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FOXBOROUGH, Mass. -- The tables were turned on the New England Patriots in their 28-13 loss to the Baltimore Ravens in Sunday's AFC Championship Game.
Known for their up-tempo, turbo offense that puts overwhelming stress on the opposition, the Patriots experienced what it's like to be on the opposite end of such an approach. The Ravens turned to their own version of an up-tempo, pass-first approach in the second half, and the Patriots' defense wilted.
"They came up kind of up-tempo a little bit with different personnel, and we struggled with it," defensive lineman Vince Wilfork said. "That's basically what it was."
When looking deeper at the Patriots' shocking second-half collapse, that was half of the problem. The offense, with quarterback Tom Brady not at his best, was the other half as it missed countless opportunities.
The result was a promising season coming to an unexpected end.
While the Patriots sputtered, Ravens coach John Harbaugh was telling his offense that the plan was to keep the foot on the gas pedal in the second half. After throwing just 12 times in the first 30 minutes, the Ravens went to the air 24 times in the second. The idea was to exploit a secondary without No. 1 cornerback Aqib Talib, who left the game after the second series with a thigh injury and never returned.
The Ravens, who trailed 13-7 at the half but scored 21 unanswered points in the second half, saw vulnerability and attacked with force. Just like the Patriots usually do.
"It was obviously a hurry-up, fast-tempo offense and it's not like we don't see it almost every day [at practice]," said Patriots cornerback Kyle Arrington, who was thrust into a key role when Talib exited. "Kudos to them for making in-game adjustments and getting to that '11' personnel, hurry-up offense [and] fast tempo. We just couldn't get off the field."
By going to "11" personnel -- which is one running back, one tight end and three receivers -- the Ravens forced the Patriots to counter by mostly putting five and six defensive backs on the field. The loss of Talib hit at the Patriots' depth at cornerback and lightened the box up front, where the Ravens wanted to get away from challenging New England's stout front in the running game.
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In the end, the Ravens used three receivers on 79.5 percent of Flacco's dropbacks, which marked their third-highest percentage of the season, according to ESPN's Stats & Information tracking. All 16 of Flacco's completions with three receivers on the field came after Talib exited the game, totaling 176 yards and three touchdowns.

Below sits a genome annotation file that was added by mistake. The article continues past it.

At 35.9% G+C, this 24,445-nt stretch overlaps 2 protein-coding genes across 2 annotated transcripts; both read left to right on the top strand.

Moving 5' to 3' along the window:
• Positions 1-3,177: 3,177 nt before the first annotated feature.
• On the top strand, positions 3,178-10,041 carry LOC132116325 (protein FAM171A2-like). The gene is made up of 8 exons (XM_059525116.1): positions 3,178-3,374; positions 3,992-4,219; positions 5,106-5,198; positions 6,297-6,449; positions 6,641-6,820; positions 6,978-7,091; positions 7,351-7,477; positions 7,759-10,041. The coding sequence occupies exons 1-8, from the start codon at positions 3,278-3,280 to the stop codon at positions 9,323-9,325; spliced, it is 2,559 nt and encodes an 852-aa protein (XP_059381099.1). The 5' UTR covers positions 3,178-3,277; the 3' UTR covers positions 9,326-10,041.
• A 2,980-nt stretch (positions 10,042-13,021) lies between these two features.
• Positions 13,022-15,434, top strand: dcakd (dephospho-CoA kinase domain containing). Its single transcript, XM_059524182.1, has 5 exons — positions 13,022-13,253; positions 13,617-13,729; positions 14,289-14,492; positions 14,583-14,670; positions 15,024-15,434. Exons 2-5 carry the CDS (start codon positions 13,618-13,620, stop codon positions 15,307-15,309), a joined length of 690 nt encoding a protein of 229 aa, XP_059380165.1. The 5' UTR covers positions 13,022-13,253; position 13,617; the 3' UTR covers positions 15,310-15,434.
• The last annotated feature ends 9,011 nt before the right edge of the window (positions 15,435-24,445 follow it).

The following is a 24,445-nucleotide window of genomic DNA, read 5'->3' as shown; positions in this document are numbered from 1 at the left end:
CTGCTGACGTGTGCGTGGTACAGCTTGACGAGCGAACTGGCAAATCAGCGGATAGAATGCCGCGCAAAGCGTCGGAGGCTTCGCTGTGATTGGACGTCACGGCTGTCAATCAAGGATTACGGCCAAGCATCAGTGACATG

Is Talib that much of a difference-maker for the Patriots? Yes, he is, but a team that prides itself on "next man up" still needed to play better. Last week when tight end Rob Gronkowski and running back Danny Woodhead were knocked out with injuries on the first two series, the team was praised for having the depth to fill in. Not so this time around.
The loss of Talib, coupled with having starting defensive tackle Kyle Love leave with a knee injury after the first series and never return, forced the defense to adjust against the Ravens. Also, starting right defensive end Chandler Jones only played two snaps, in the goal-line package, because of an ankle injury.
"It was big, it changed the whole makeup of your defense," said Wilfork, who had dominated Ravens center Matt Birk in last year's title game but wasn't as much of a factor Sunday. "We had to change a few things. Who knows if it would have been different if it wouldn't have happened? [But] I just think the Ravens played better and made more plays than we did [and] that was the bottom line."
The Ravens outcoached the Patriots, too. Bill Belichick is regarded a master of in-game adjustments, but Harbaugh seemed a step ahead. Harbaugh said the decision was made in the second half to "cut it loose a little bit more and give Joe a chance to make some plays." Flacco did, hurting the Patriots outside and in the middle of the field, where safeties and linebackers struggled with tight end Dennis Pitta.
Flacco's pace was different in the final 30 minutes, and it sparked a Ravens offense that was lackluster for most of the first half when the Patriots had several opportunities to build a bigger lead.
"It was just speed up a little bit -- getting on the ball, calling their plays and basically getting it going -- Flacco getting the ball out quicker and not allowing the rush to get to him," explained Wilfork, who felt the Patriots didn't hit Flacco enough.
The Patriots couldn't stem the tide and the Ravens controlled the third quarter, which is when the game swung, by holding the ball for 10:49. Overall in their dominant second half, the Ravens won the time of possession battle 20:18 to 10:42.
Not all of that is on the Patriots' defense. Had receiver Wes Welker not dropped a third-down pass that would have extended one third-quarter drive, and left tackle Nate Solder not had a holding penalty that negated a first down on the team's next drive, the defense would have had more time to recover on the sideline.
That reflected the Patriots' overall disjointed effort. They often talk about playing complementary football -- offense, defense and special teams -- but the three phases weren't working in concert.
As for where the defense is held accountable, it all came crashing down in the second half when the Ravens upped the tempo, beating the Patriots at their own game.